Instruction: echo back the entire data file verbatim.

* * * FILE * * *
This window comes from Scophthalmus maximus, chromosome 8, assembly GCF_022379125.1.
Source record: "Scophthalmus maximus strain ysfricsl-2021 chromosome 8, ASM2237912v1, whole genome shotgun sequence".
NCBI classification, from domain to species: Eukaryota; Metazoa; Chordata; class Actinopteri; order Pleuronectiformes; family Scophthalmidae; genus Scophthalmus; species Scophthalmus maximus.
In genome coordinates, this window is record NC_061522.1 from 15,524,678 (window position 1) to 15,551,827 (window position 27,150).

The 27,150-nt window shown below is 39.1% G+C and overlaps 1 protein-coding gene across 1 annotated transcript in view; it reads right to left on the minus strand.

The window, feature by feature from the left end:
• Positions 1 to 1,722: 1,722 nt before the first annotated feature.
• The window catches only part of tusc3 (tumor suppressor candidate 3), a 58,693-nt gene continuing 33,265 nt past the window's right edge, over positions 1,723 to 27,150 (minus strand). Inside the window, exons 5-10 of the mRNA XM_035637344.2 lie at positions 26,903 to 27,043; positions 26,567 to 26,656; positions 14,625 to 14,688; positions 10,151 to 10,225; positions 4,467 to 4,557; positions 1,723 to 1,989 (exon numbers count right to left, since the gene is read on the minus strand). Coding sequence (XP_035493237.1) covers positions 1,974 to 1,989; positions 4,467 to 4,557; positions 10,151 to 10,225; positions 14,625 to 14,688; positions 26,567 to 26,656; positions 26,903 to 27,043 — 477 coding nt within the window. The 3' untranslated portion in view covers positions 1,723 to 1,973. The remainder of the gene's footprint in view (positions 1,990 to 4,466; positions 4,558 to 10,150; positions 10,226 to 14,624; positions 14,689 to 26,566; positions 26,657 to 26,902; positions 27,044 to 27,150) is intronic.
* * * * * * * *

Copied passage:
This window comes from Scophthalmus maximus, chromosome 8, assembly GCF_022379125.1.
Source record: "Scophthalmus maximus strain ysfricsl-2021 chromosome 8, ASM2237912v1, whole genome shotgun sequence".
NCBI classification, from domain to species: Eukaryota; Metazoa; Chordata; class Actinopteri; order Pleuronectiformes; family Scophthalmidae; genus Scophthalmus; species Scophthalmus maximus.
In genome coordinates, this window is record NC_061522.1 from 15,524,678 (window position 1) to 15,551,827 (window position 27,150).

The 27,150-nt window shown below is 39.1% G+C and overlaps 1 protein-coding gene across 1 annotated transcript in view; it reads right to left on the minus strand.

The window, feature by feature from the left end:
• Positions 1 to 1,722: 1,722 nt before the first annotated feature.
• The window catches only part of tusc3 (tumor suppressor candidate 3), a 58,693-nt gene continuing 33,265 nt past the window's right edge, over positions 1,723 to 27,150 (minus strand). Inside the window, exons 5-10 of the mRNA XM_035637344.2 lie at positions 26,903 to 27,043; positions 26,567 to 26,656; positions 14,625 to 14,688; positions 10,151 to 10,225; positions 4,467 to 4,557; positions 1,723 to 1,989 (exon numbers count right to left, since the gene is read on the minus strand). Coding sequence (XP_035493237.1) covers positions 1,974 to 1,989; positions 4,467 to 4,557; positions 10,151 to 10,225; positions 14,625 to 14,688; positions 26,567 to 26,656; positions 26,903 to 27,043 — 477 coding nt within the window. The 3' untranslated portion in view covers positions 1,723 to 1,973. The remainder of the gene's footprint in view (positions 1,990 to 4,466; positions 4,558 to 10,150; positions 10,226 to 14,624; positions 14,689 to 26,566; positions 26,657 to 26,902; positions 27,044 to 27,150) is intronic.